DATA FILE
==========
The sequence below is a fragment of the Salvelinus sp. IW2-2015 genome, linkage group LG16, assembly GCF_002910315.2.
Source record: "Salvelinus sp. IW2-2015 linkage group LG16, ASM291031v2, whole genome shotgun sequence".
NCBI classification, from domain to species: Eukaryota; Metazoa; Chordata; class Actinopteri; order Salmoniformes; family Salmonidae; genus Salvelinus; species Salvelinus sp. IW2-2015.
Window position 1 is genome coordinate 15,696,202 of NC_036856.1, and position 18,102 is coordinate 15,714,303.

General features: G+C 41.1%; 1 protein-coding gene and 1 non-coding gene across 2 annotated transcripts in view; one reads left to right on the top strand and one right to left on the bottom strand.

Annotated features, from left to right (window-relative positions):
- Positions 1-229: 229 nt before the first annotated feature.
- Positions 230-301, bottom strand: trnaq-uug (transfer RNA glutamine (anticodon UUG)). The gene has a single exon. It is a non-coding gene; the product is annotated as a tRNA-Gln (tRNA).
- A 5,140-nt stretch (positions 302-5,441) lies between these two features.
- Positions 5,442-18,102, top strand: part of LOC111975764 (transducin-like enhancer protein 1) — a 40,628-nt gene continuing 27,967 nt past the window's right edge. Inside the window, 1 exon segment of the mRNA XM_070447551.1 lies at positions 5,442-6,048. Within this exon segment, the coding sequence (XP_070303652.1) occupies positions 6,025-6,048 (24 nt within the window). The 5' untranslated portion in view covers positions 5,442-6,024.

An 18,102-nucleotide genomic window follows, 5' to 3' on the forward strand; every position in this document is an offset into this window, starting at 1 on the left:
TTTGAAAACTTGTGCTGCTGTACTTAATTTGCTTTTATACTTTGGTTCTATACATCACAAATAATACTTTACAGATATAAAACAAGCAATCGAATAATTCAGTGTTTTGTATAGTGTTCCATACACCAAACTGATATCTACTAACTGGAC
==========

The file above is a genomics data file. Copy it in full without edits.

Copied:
The sequence below is a fragment of the Salvelinus sp. IW2-2015 genome, linkage group LG16, assembly GCF_002910315.2.
Source record: "Salvelinus sp. IW2-2015 linkage group LG16, ASM291031v2, whole genome shotgun sequence".
NCBI classification, from domain to species: Eukaryota; Metazoa; Chordata; class Actinopteri; order Salmoniformes; family Salmonidae; genus Salvelinus; species Salvelinus sp. IW2-2015.
Window position 1 is genome coordinate 15,696,202 of NC_036856.1, and position 18,102 is coordinate 15,714,303.

General features: G+C 41.1%; 1 protein-coding gene and 1 non-coding gene across 2 annotated transcripts in view; one reads left to right on the top strand and one right to left on the bottom strand.

Annotated features, from left to right (window-relative positions):
- Positions 1-229: 229 nt before the first annotated feature.
- Positions 230-301, bottom strand: trnaq-uug (transfer RNA glutamine (anticodon UUG)). The gene has a single exon. It is a non-coding gene; the product is annotated as a tRNA-Gln (tRNA).
- A 5,140-nt stretch (positions 302-5,441) lies between these two features.
- Positions 5,442-18,102, top strand: part of LOC111975764 (transducin-like enhancer protein 1) — a 40,628-nt gene continuing 27,967 nt past the window's right edge. Inside the window, 1 exon segment of the mRNA XM_070447551.1 lies at positions 5,442-6,048. Within this exon segment, the coding sequence (XP_070303652.1) occupies positions 6,025-6,048 (24 nt within the window). The 5' untranslated portion in view covers positions 5,442-6,024.

An 18,102-nucleotide genomic window follows, 5' to 3' on the forward strand; every position in this document is an offset into this window, starting at 1 on the left:
TTTGAAAACTTGTGCTGCTGTACTTAATTTGCTTTTATACTTTGGTTCTATACATCACAAATAATACTTTACAGATATAAAACAAGCAATCGAATAATTCAGTGTTTTGTATAGTGTTCCATACACCAAACTGATATCTACTAACTGGAC